Where else will you get a free plate of spicy Jollof rice, fried plantain and two extra-large pieces of chicken after a church service? At an Apostolic Church in West London, a plate overfilled with this African delicacy was shoved into my hands without my permission, and then came another paper plate with a piece of sponge cake. While I was trying to balance these two plates on my lap, someone tossed a can drink in my direction. With some divine reflex, I instantly dropped the cake to catch the can. Welcome to a standard church service, African style, in London.
There is a subtle, yet an incredible upsurge of Black African churches in London. If you are looking for them at traditional church buildings, you will seldom find them. They are hard to spot in the obvious cathedrals and citadels because they rarely dwell in the traditional church buildings.
This new wave of Charismatic, happy-clappy Christians attend church services at school halls, office premises, shops, community centres, leisure centres, and even in private homes. Just when orthodox churches are struggling to fill their pews, African churches struggle to find spaces big enough for their ever-growing congregations.
One reason for this phenomenal growth is because African church members seek to build communities and maintain their cultural connections with their home countries. So, church premises are not only a place of worship but a hub for Africans in diaspora. As a result, the way the majority of their churches are set up in their worship is a juxtapose of both English and African cultures. As a result, first, second and third generations African immigrants can connect with their native land while embracing the British ways of life as well.
It is almost impossible to find three or four traditional churches like the Church of England, Catholic, Methodist or Baptist on one street anywhere in London. However, with African churches everywhere, it is easy to find ten or more located on just one street in the capital.
Most African churches are unique in their own way, and even though they are a cluster of churches in a geographical area, neighbourhood or street, each one is still able to attract and maintain a fairly large number of worshipers. Woolwich Arsenal in the London Borough of Greenwich alone has over twenty-five African-majority churches in an area which is two miles radius of the train station. Three of which has over 3,000 attendees on a weekly basis.
Some of the churches are so big that no building in town can accommodate them anymore, and this is evident in North London’s Dominion Centre in Woodgreen, South London’s Christ Faith Tabernacle in Woolwich, and the Freedom Centre in Welling. Likewise, West London’s Transformation House – Deeper Life Church in Streatham, have all converted old cinema houses to a state of the art, and an ultra-modern place of worship.
If you thought a cinema house was a big deal, what about Winners Chapel in Dartford, and Kingsway International Christian Centre in Chatham, that have acquired acres of land with multiple buildings, and church services are offered to both Francophone and Anglophone African congregation. These churches attract tens of thousands every week.
Black Christian Churches are growing and gaining ground not only on the backstreets of London but also in some major suburbs in the country. The massive growth can be attributed also to need-led support services offered to African migrants by the church, ranging from welfare support to counselling in the area of immigration, health, bereavement, marriages and youths. The numerous level of support which African immigrants cannot get elsewhere, all offered free-of-charge to members by self-funded churches.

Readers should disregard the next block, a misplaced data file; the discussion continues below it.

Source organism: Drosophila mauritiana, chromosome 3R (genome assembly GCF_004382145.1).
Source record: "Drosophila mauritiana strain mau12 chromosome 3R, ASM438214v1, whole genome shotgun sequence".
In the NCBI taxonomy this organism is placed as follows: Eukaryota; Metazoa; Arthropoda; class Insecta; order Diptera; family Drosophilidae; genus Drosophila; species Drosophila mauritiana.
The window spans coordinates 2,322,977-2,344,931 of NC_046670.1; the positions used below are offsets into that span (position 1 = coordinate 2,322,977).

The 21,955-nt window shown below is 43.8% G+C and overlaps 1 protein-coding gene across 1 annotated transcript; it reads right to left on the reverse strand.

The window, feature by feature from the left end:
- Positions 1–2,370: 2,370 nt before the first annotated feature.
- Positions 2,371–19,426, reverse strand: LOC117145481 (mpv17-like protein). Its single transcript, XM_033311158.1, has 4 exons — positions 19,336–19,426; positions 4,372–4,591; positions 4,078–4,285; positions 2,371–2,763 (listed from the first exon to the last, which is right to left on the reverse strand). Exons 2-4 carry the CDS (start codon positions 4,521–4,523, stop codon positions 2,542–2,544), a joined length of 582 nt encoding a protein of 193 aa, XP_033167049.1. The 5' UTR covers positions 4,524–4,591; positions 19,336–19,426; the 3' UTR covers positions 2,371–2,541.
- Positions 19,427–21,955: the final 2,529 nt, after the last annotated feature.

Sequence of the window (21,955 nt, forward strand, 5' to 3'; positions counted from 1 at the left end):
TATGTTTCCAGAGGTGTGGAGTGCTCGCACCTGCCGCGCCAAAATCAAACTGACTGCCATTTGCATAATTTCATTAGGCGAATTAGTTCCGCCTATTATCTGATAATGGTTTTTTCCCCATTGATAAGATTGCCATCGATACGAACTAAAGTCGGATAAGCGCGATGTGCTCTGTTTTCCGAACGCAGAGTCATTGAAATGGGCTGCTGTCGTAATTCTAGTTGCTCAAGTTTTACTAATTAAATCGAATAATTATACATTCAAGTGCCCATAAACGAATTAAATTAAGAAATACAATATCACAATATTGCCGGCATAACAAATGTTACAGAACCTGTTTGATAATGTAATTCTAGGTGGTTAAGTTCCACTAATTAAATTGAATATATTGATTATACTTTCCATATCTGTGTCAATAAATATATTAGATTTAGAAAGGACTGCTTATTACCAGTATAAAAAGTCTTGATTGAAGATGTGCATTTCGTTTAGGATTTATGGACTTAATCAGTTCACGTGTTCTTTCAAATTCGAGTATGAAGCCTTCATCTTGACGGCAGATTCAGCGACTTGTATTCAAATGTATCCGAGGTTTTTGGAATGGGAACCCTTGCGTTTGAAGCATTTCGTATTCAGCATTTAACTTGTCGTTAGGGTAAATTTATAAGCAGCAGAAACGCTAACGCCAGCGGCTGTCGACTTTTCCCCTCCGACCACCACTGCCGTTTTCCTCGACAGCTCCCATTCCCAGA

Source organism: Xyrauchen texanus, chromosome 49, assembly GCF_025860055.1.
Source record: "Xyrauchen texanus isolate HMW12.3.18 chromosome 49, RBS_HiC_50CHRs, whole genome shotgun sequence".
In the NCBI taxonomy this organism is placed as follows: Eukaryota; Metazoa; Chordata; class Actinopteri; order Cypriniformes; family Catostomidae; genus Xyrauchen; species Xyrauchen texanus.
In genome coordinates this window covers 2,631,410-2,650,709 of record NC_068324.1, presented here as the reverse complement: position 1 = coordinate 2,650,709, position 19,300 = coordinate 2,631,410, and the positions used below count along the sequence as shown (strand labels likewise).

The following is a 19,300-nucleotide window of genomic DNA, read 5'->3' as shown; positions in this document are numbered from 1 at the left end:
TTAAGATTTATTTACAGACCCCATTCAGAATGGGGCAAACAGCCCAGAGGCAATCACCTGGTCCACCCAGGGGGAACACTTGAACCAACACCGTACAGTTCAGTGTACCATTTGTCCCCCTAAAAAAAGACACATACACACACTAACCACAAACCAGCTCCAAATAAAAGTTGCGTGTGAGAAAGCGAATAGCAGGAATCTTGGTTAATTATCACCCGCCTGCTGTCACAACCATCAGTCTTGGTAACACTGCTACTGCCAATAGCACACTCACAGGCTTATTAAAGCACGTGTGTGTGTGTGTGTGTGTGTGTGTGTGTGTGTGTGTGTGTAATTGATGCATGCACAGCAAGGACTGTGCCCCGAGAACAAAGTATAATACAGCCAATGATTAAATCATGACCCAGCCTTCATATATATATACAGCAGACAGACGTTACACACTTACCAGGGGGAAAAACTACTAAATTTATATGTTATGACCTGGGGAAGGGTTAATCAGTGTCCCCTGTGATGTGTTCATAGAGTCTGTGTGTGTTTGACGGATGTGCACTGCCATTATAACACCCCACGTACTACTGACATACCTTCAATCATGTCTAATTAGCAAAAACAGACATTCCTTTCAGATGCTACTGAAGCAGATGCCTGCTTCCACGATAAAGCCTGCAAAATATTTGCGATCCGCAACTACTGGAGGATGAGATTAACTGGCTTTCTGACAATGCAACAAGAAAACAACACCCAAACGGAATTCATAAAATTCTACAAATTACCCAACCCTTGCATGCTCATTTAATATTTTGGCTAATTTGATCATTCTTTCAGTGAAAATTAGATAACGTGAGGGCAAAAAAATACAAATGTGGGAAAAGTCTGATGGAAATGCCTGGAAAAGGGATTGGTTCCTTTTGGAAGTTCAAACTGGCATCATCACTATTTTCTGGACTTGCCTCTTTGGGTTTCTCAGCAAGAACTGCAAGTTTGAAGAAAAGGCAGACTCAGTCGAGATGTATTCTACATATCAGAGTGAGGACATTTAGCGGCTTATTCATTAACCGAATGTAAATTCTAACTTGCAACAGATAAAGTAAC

A recent visit by a Testify reporter to Tottenham High Street in North London reveals that there are over 45 churches led by people of Nigeria and Ghana descents in Tottenham, and Seven Sisters area of London Borough of Haringey, offering homeless shelter, soup kitchens, Youth Clubs and many other valuable services to people in their community. A Ghanaian Pastor, Alex Gyasi, the Senior Pastor of Highway of Holiness Church was honoured recently by Her Majesty’s government with an MBE for services to homeless people and destitute in his community in Haringey, London.
Our findings also show that the London Borough of Southwark alone has the largest convergence of African Christians in the world outside Africa, with about twenty thousand worshippers congregating every Sunday in the Borough. It is claimed that over 200 black majority churches are located in the borough alone.
Normally, it might take you just five minutes to drive a vehicle through the start to the end of Old Kent Road in London Borough of Southwark. However, when Testify reporters attempted stopping over at each of the sixty-four churches on the three-mile link road from Old Kent Road, to New Kent Road, it took a whopping five-hour drive just to visit each of the sixty-four churches on the Old Kent Road area.
The non-orthodoxical use of a place of worship may also account for the fast-growing nature of the Black African churches in London. Most churches often start up as “fellowships” or “cell groups” at homes, primary school halls, office spaces, hotels, and community centres. Soon after, they would grow in congregation to occupy bigger unconventional church buildings like leisure centres, cinemas, college halls, disused warehouses that could accommodate thousands of worshippers.
This is in contrast to the norm in orthodox or traditional churches with very few worshippers and empty pews. Some traditional churches are now merging and still can’t fill their pews, and as a result, they are selling their buildings, converting them to museums, community centres and blocks of flats. While African churches are buying off schools, cinemas and warehouses to convert them back to church premises.